Simplistic roller blind is perfect for the kitchen, for example, since it softens the space without covering too much of the window. You can play with various fabrics and curtain ribbons and sew a curtain that suits your style and home.
Curtain fabric, curtain ribbon, round wooden lath (1 cm square) and sewing thread.
Follow these steps:
1. Measure the width of your window and buy appropriate fabric for the curtain. If your window is wide, you can sew the curtain of two pieces, when there will be a seam. Or if you prefer, you can sew two separate curtains. The curtain can be installed either on the window recess or on the window frames.
2. Measure a right-sized piece of the fabric, leave approx. 2 cm seam allowances to long edges, and approx. 60 cm to the length for rolling, seam allowances and the ribbon channel of the lower edge. Measure 2 x height of the curtain from the ribbon + add 60 cm. If the curtain is installed on the rod, add a necessary folding allowance to the top edge of the curtain. When installing on the curtain rail, approx. 2 cm seam allowances will do.
3. Fold approximately 1 cm double-fold hems to the long edges and sew. Iron the edges. For the wooden lath, make an approx. 3 cm double-fold hem to the lower edge of the curtain and iron.
4. For the installation, fold double hems to the top edge of the curtain and sew.
5. Measure approx. 10 cm from the sides of the top edge to the center and attach a half-folded ribbon to it with pins. The ribbon will be both on the front and reverse side of the curtain. Sew the ribbon to the curtain.
6. String the wooden lath to the lower edge of the curtain and roll the curtain to your desired height, tie the ribbons into a bow.
7. Install the curtain on the rod or on the rail.
Create inexpensive and easy Christmas curtains with kitchen towels or runners. These curtains are quick to make, so you will have more time for the Christmas preparations.
It’s great to create unique wall art with children! When you are painting with natural colours, it does not matter if your child happens to lick his/her finger every now and then. Make sure you have paintbrushes, mugs for the colours, thick watercolour paper and a waxcloth. For the colours, you also need blueberries, beetroot/lingonberries, carrots/turmeric and kale.
Put approximately a deciliter of frozen blueberries and lingonberries in their own mugs and pour ½ deciliter of boiling water in the mugs. Let the berries soak for an hour, crush the juice from them and sieve the skins of the berries. Look what a wonderful red and lilac colour you have made! If you wish to create a different shade of red, put beetroot into a juice extractor. To create a green colour, you need a juice extractor. Or alternatively you can mix kale leaves and water in a blender and strain the juice. The more water, the lighter the colour. To create an orange colour, press carrots through a juice extractor or mix a tablespoon of turmeric in a deciliter of boiling water, then let it cool down.
Now it’s time to paint! A mug may fall down, but a waxcloth or plastic will save the situation, and you can continue painting with bare hands. Let your child express himself/herself freely and do not worry about cleaning the mess. In the end, you can sign your artwork with your palm or sole. Remember also to write down the date before framing your artwork.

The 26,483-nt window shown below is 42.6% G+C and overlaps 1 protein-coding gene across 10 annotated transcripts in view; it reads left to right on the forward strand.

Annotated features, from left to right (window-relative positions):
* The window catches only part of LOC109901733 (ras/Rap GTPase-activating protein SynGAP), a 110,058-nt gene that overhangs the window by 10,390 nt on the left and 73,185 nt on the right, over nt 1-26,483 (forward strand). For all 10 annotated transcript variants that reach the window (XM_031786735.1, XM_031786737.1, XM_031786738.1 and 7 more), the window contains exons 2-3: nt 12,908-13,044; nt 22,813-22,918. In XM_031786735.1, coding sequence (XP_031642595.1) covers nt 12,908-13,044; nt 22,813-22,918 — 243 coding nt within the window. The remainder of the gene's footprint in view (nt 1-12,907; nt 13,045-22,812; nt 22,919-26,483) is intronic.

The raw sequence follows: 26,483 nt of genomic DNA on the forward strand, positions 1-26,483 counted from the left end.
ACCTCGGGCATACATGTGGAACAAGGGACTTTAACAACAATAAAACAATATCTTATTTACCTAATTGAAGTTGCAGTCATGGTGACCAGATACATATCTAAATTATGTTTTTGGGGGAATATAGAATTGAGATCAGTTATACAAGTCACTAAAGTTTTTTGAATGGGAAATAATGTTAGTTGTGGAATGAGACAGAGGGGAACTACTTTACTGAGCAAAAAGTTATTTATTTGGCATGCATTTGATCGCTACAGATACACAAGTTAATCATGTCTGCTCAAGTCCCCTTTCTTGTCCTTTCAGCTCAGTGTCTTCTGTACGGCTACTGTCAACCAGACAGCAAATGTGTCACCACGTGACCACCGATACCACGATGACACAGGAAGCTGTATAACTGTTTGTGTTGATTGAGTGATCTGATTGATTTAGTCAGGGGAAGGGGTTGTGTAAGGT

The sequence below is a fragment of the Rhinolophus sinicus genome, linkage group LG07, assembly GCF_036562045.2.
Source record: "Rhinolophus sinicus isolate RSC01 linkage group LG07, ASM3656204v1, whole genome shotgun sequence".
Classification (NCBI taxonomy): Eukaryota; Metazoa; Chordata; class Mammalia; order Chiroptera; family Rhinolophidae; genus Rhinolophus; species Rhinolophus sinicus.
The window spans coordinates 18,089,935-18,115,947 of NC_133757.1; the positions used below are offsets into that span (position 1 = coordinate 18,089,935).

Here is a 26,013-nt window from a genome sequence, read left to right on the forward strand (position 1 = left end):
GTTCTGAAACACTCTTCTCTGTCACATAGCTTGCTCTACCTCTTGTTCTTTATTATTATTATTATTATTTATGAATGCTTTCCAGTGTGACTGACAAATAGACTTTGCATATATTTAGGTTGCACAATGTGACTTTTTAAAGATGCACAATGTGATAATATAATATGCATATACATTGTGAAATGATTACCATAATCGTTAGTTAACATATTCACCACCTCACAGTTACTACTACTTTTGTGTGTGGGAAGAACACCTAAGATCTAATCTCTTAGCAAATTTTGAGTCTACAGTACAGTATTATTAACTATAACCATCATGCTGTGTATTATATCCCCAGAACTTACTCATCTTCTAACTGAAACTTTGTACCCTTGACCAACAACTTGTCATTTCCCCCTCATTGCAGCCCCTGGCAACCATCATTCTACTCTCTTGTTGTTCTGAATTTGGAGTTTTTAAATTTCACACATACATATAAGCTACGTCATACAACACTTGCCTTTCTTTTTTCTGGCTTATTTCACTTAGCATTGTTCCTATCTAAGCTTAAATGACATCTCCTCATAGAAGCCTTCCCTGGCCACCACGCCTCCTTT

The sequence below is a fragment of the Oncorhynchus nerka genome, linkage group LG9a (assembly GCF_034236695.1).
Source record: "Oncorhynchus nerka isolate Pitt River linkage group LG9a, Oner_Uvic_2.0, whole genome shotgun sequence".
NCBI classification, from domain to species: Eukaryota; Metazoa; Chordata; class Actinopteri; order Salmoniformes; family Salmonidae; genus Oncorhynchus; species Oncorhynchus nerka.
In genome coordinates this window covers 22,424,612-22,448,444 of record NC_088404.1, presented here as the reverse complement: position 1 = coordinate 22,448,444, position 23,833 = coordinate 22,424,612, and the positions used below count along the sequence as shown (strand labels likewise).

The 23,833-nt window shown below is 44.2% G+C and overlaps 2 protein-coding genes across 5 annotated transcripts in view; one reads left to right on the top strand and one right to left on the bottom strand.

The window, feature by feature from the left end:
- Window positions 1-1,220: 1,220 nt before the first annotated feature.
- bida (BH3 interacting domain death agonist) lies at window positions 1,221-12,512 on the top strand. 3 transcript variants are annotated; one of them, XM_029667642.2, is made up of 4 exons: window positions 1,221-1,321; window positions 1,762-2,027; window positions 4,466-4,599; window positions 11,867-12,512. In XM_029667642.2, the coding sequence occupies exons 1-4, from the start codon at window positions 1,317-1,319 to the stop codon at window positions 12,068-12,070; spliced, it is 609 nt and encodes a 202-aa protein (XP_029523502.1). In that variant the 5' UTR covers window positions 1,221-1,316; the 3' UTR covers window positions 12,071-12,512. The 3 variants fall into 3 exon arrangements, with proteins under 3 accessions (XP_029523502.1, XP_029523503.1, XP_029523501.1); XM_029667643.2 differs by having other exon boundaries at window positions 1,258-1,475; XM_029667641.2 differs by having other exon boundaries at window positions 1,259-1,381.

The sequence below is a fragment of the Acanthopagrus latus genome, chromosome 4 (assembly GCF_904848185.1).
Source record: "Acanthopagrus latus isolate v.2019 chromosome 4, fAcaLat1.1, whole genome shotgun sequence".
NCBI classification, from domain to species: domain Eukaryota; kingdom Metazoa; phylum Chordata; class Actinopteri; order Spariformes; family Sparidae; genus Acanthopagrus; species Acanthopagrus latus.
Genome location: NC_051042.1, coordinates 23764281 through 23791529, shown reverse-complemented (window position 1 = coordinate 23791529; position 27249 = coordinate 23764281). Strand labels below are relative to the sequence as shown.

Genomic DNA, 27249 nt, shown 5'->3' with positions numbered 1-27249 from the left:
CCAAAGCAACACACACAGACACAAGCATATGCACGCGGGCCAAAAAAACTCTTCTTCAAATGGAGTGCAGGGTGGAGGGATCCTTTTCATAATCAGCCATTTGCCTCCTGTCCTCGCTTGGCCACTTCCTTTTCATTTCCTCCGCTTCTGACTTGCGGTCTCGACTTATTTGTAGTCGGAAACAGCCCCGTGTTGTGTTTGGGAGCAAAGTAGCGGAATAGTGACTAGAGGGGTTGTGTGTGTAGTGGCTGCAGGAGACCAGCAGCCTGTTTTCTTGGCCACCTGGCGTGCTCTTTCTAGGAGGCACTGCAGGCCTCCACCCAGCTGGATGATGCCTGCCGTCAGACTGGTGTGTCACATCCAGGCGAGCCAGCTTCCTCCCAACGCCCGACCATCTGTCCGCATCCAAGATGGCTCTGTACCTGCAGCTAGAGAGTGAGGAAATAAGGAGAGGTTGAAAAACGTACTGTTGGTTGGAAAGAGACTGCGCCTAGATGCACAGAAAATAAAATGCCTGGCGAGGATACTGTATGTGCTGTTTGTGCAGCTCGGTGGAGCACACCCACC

Personal Christmas cards will bring joy to the recipient. Get cardboard or thick watercolour paper, a couple of pears, paint brushes and watercolour paint. Cut the cardboard into appropriate-sized cards. Elf cards: cut the pears in half and dip them in the paint. Press "the elf hat" on the cardboard, draw a face and write season's greetings. Reindeer cards: Press fingerprints on the cardboard to create a funny reindeer face. Draw antlers, eyes, mouth and Rudolph's red nose.
A personalised gift delights the giver as much as the person who receives it. By choosing a one-coloured paper, you can write the receiver’s name with stamp letters on the gift. Or just replace traditional cardboard cards with wooden pucks you have sawn from branches. Drill a small hole in wood for the ribbon and paint the surface with blackboard paint. Or buy these ready-made from a craft shop. You can also decorate your gifts with twigs or Christmas decorations. Combine one-coloured paper with various ribbons, or wrap your gifts in newspaper that you have painted or decorated with stamp.
The lovely childhood memories – cut-out paper snowflakes! It is nice to prepare for Christmas, if the whole family will do the chores together. In addition to the traditional Christmas tree, you can decorate your window with a paper snowflake tree. Your neighbours will love it too!
As the summer evenings are getting darker and colder, it is not too late to spend an evening with friends in your backyard. Late summer offers plenty of intense colours in harvest and nature. Like the delightful yellow and orange tones of pumpkins. Try to find beautiful old bottles and place twigs and flowers in them. Search your cabinets and cupboards for lanterns and candles. You won't even notice the chilly weather, if you have soft and warm blankets for your guests.
Kasvio pattern was inspired by an old wooden plant press from the 1950’s. Designer Liina Harju pressed flowers she had picked from meadows and bought from the florist’s. Create your own piece of art by choosing the most beautiful dried flowers and framing them on your wall.
Try painting your Easter eggs with natural colours. Beetroot, onion and red onion, turmeric and blueberry wonderfully dye the eggshell. Cook the eggs in a saucepan with a colouring ingredient for 10-20 minutes, depending on desired depth of the shade. When the colour has dried up, decorate the eggs in black and white, using Indian ink or concealer with a thin brush.
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